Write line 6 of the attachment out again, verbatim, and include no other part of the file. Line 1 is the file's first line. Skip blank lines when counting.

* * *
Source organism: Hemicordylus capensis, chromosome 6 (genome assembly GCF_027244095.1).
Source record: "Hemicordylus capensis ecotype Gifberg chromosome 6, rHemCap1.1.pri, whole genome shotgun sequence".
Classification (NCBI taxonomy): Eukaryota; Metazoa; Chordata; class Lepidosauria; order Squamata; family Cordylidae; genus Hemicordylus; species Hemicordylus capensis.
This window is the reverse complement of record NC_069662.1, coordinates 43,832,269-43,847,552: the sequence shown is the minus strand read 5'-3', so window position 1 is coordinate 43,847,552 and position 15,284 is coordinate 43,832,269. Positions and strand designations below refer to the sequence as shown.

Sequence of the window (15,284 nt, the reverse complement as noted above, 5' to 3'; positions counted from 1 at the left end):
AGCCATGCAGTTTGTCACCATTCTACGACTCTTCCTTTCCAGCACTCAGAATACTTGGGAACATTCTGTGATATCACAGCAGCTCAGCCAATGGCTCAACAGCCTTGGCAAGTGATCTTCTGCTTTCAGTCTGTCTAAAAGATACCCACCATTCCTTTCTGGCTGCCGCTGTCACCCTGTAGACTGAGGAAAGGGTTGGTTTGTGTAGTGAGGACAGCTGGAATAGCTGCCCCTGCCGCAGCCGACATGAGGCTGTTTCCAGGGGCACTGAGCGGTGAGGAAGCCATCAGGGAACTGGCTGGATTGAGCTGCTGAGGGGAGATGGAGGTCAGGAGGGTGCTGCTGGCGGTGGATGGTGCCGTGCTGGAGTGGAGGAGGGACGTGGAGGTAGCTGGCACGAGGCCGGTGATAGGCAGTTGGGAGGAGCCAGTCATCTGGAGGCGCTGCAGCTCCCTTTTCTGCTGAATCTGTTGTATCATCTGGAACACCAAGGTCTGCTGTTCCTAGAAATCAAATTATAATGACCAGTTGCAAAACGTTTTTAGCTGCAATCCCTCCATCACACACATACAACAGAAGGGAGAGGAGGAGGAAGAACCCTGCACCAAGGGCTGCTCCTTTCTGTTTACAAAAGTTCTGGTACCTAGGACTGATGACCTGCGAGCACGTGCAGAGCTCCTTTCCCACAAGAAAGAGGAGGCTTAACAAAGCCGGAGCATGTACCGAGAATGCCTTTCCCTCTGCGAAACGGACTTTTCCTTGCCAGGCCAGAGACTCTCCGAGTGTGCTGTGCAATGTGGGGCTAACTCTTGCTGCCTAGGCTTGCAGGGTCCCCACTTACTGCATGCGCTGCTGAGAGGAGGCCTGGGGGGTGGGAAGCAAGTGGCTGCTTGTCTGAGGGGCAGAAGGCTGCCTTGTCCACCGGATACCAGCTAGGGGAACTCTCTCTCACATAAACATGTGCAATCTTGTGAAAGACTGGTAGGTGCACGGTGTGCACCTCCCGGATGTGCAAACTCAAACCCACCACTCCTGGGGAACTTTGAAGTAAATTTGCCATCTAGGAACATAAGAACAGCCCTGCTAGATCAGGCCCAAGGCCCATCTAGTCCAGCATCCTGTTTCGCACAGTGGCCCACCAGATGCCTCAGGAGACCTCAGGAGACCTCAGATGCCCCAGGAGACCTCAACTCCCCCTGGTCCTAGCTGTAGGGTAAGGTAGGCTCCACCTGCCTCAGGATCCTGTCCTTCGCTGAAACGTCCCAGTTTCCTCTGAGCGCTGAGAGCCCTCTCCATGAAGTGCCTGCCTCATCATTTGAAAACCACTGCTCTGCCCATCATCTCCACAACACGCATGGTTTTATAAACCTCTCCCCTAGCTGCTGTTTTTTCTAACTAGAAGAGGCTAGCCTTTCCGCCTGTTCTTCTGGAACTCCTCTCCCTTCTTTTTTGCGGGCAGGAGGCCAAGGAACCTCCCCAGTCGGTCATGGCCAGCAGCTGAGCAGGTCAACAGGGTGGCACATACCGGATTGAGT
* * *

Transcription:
AGCCATGCAGTTTGTCACCATTCTACGACTCTTCCTTTCCAGCACTCAGAATACTTGGGAACATTCTGTGATATCACAGCAGCTCAGCCAATGGCTCAACAGCCTTGGCAAGTGATCTTCTGCTTTCAGTCTGTCTAAAAGATACCCACCATTCCTTTCTGGCTGCCGCTGTCACCCTGTAGACTGAGGAAAGGGTTGGTTTGTGTAGTGAGGACAGCTGGAATAGCTGCCCCTGCCGCAGCCGACATGAGGCTGTTTCCAGGGGCACTGAGCGGTGAGGAAGCCATCAGGGAACTGGCTGGATTGAGCTGCTGAGGGGAGATGGAGGTCAGGAGGGTGCTGCTGGCGGTGGATGGTGCCGTGCTGGAGTGGAGGAGGGACGTGGAGGTAGCTGGCACGAGGCCGGTGATAGGCAGTTGGGAGGAGCCAGTCATCTGGAGGCGCTGCAGCTCCCTTTTCTGCTGAATCTGTTGTATCATCTGGAACACCAAGGTCTGCTGTTCCTAGAAATCAAATTATAATGACCAGTTGCAAAACGTTTTTAGCTGCAATCCCTCCATCACACACATACAACAGAAGGGAGAGGAGGAGGAAGAACCCTGCACCAAGGGCTGCTCCTTTCTGTTTACAAAAGTTCTGGTACCTAGGACTGATGACCTGCGAGCACGTGCAGAGCTCCTTTCCCACAAGAAAGAGGAGGCTTAACAAAGCCGGAGCATGTACCGAGAATGCCTTTCCCTCTGCGAAACGGACTTTTCCTTGCCAGGCCAGAGACTCTCCGAGTGTGCTGTGCAATGTGGGGCTAACTCTTGCTGCCTAGGCTTGCAGGGTCCCCACTTACTGCATGCGCTGCTGAGAGGAGGCCTGGGGGGTGGGAAGCAAGTGGCTGCTTGTCTGAGGGGCAGAAGGCTGCCTTGTCCACCGGATACCAGCTAGGGGAACTCTCTCTCACATAAACATGTGCAATCTTGTGAAAGACTGGTAGGTGCACGGTGTGCACCTCCCGGATGTGCAAACTCAAACCCACCACTCCTGGGGAACTTTGAAGTAAATTTGCCATCTAGGAACATAAGAACAGCCCTGCTAGATCAGGCCCAAGGCCCATCTAGTCCAGCATCCTGTTTCGCACAGTGGCCCACCAGATGCCTCAGGAGACCTCAGGAGACCTCAGATGCCCCAGGAGACCTCAACTCCCCCTGGTCCTAGCTGTAGGGTAAGGTAGGCTCCACCTGCCTCAGGATCCTGTCCTTCGCTGAAACGTCCCAGTTTCCTCTGAGCGCTGAGAGCCCTCTCCATGAAGTGCCTGCCTCATCATTTGAAAACCACTGCTCTGCCCATCATCTCCACAACACGCATGGTTTTATAAACCTCTCCCCTAGCTGCTGTTTTTTCTAACTAGAAGAGGCTAGCCTTTCCGCCTGTTCTTCTGGAACTCCTCTCCCTTCTTTTTTGCGGGCAGGAGGCCAAGGAACCTCCCCAGTCGGTCATGGCCAGCAGCTGAGCAGGTCAACAGGGTGGCACATACCGGATTGAGT